9 Questions to Ask Before You Hire a Home Care Company: Especially During COVID-19

A Woman Helping an Elderly Woman to Walk

Selecting a home care company can be a little like a walk in the dark. There are thousands of across the country and probably hundreds to choose from where you live. How do you choose?

  1. Select a small or large company? Do they utilize company employees or a registry for aides? You will probably want to go through a well-known agency. This does not necessarily mean a large franchise is the best choice. Ask what the advantages or disadvantages are when you interview each location’s representative.

WHY ASK?  Small or large, whichever company you choose, do your homework. Are they licensed? In Virginia, for example, an office location is required to be licensed by the state.  Ask about the management staff, schedulers, and support teams. Learn how they operate. The most important thing is to like the management staff when comparing companies. 

It is extremely important to ask the agency if they are licensed by their state and if they conduct both state and national criminal background checks on the caregivers as well as conduct drug tests and check their driving record.  Currently, with the outbreak of the Covid-19 virus, it is equally important to ask for the best practices that agency has in place to keep both their caregivers and clients as safe as possible from the spread of the virus.

 -Staff person for a local Agency

2. What services are and are not provided? Make sure they can accommodate all the needs of your loved one.

WHY ASK? Understanding services offered will help prevent miscommunications. Get it in writing. Customer service is as important as comparing cost. Do they answer the phone 24 hours a day?

3. How does the agency assess each caregiver’s capabilities? What is their proficiency level in basic care. What are their strengths and weaknesses? The interests the caregiver has also plays a role in finding a good fit for their clients.

WHY ASK? You will need to compare and determine how satisfied you are with the answer to these types of questions. Cumulative responses to the questions give you a better understanding of what to expect.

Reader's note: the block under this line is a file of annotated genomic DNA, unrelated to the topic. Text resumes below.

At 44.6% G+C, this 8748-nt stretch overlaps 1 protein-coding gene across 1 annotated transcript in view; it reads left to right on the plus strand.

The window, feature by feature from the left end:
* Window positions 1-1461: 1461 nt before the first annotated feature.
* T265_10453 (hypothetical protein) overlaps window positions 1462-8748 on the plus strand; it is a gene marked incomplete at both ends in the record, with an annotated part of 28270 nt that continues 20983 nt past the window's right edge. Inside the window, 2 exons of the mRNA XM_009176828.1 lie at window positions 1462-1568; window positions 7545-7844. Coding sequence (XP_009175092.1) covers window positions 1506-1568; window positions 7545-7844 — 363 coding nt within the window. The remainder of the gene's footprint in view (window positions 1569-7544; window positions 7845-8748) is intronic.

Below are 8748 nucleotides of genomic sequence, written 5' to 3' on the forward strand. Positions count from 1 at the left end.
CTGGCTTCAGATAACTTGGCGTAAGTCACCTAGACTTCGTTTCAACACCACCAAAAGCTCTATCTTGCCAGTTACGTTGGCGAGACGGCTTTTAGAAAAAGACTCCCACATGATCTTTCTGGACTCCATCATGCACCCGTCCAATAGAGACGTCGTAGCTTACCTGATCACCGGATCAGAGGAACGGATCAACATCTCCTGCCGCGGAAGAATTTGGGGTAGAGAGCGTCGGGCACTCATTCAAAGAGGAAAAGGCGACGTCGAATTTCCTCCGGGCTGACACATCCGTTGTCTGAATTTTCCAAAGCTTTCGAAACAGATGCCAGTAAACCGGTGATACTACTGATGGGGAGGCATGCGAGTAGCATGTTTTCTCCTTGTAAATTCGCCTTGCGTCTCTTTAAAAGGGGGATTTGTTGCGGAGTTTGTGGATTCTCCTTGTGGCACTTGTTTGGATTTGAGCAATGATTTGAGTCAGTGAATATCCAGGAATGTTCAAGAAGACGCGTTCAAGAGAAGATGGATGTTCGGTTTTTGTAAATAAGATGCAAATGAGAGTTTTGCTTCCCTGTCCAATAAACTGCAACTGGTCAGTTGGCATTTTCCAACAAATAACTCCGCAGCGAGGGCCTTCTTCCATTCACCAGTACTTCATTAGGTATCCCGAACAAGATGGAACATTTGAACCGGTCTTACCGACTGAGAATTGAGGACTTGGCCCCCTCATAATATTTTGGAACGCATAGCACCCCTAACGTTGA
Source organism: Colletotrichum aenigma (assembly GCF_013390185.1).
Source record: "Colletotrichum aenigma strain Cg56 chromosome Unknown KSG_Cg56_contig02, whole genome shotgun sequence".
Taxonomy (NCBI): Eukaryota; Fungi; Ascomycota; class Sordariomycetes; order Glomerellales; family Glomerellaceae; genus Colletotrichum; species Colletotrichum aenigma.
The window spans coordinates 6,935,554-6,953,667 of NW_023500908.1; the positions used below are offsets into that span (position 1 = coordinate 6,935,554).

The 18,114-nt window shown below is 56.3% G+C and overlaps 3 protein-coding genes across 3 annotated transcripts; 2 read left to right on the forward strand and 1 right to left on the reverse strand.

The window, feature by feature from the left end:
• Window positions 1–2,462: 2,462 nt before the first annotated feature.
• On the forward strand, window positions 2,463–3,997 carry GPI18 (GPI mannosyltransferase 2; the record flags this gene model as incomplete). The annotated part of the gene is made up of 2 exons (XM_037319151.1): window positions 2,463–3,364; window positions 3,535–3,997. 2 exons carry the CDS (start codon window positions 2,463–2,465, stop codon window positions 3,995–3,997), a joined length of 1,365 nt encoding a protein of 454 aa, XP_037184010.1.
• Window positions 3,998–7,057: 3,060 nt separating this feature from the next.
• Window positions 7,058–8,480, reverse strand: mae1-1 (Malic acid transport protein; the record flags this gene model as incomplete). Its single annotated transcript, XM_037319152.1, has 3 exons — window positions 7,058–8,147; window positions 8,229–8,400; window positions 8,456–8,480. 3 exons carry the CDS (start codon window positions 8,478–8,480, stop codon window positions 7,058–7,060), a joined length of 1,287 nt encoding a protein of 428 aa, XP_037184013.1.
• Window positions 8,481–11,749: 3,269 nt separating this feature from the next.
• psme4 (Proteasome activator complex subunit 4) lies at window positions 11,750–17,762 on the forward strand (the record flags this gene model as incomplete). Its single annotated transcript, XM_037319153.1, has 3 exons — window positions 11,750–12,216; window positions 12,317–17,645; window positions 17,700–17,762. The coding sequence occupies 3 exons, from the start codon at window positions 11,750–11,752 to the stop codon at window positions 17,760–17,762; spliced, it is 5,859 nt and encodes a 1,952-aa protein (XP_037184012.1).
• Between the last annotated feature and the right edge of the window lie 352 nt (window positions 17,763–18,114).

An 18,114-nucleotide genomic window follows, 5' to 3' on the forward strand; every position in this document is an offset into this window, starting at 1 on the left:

4. What screenings are performed before hiring? Federal and state criminal background checks? Drug screening?

WHY ASK? You may want to check the licensing status of any C.N.A. (Certified Nurse’s Aide) with their license number through the state.

5. Tell me about the training you provide? Ask for details and the schedule for required and in-house training. When was the last in-service training and what was the topic? Do you offer First Aid/CPR or dementia training?

WHY ASK? Agencies should be able to describe how, when, and what training they provide.

6. What is the procedure if there is ever a suspicion or accusation of theft or abuse? They should not only tell you their procedures, but also provide you with the phone number for the Elder Abuse Hotline.

WHY ASK? Any personal service business should have a grievance policy. Ask what’s been done in the past. Keep in mind that YOU are responsible for securing valuables and sensitive information and keeping a record of belongings. Those living with dementia may consider something stolen when it may have simply been misplaced. Reducing clutter helps.

7. How do you keep to a minimum the number of employees who are part of my loved one’s care team? What happens when a caregiver is ill? Will you be able to provide another aide or will I need my own back-up plan?

WHY ASK? Agencies will do their best to minimize change, but agencies are required to pay overtime to anyone working more than 40 hours. Families are usually asked to pay for the overtime. To avoid higher rates, multiple caregivers may be more cost-effective.

8. If we are not satisfied with a care team member, will the agency provide someone else?

WHY ASK? This is an important question because many families may not know they have a choice. The right fit is important.  Keep in mind, it may never be perfect, and caregivers may transition from time-to-time.

9. Does the agency evaluate the quality of their provided care on a regular basis? How is it done, when is it done, and who conducts the evaluation?

WHY ASK? In the state of Virginia, home care companies are required to have a Registered nurse (RN) visit the client every ninety (90) days. Most do it more frequently.

Family advocacy is important. The role of a Home Care company is not to provide advocacy for or management of a loved-one’s overall life.  Their role is to employ and supervise aides.

If an older adult doesn’t have enough family support, they can benefit from an Aging Life Care™ Manager who provides 24/7 response, medical advocacy, and care coordination. Want to learn more? Contact us.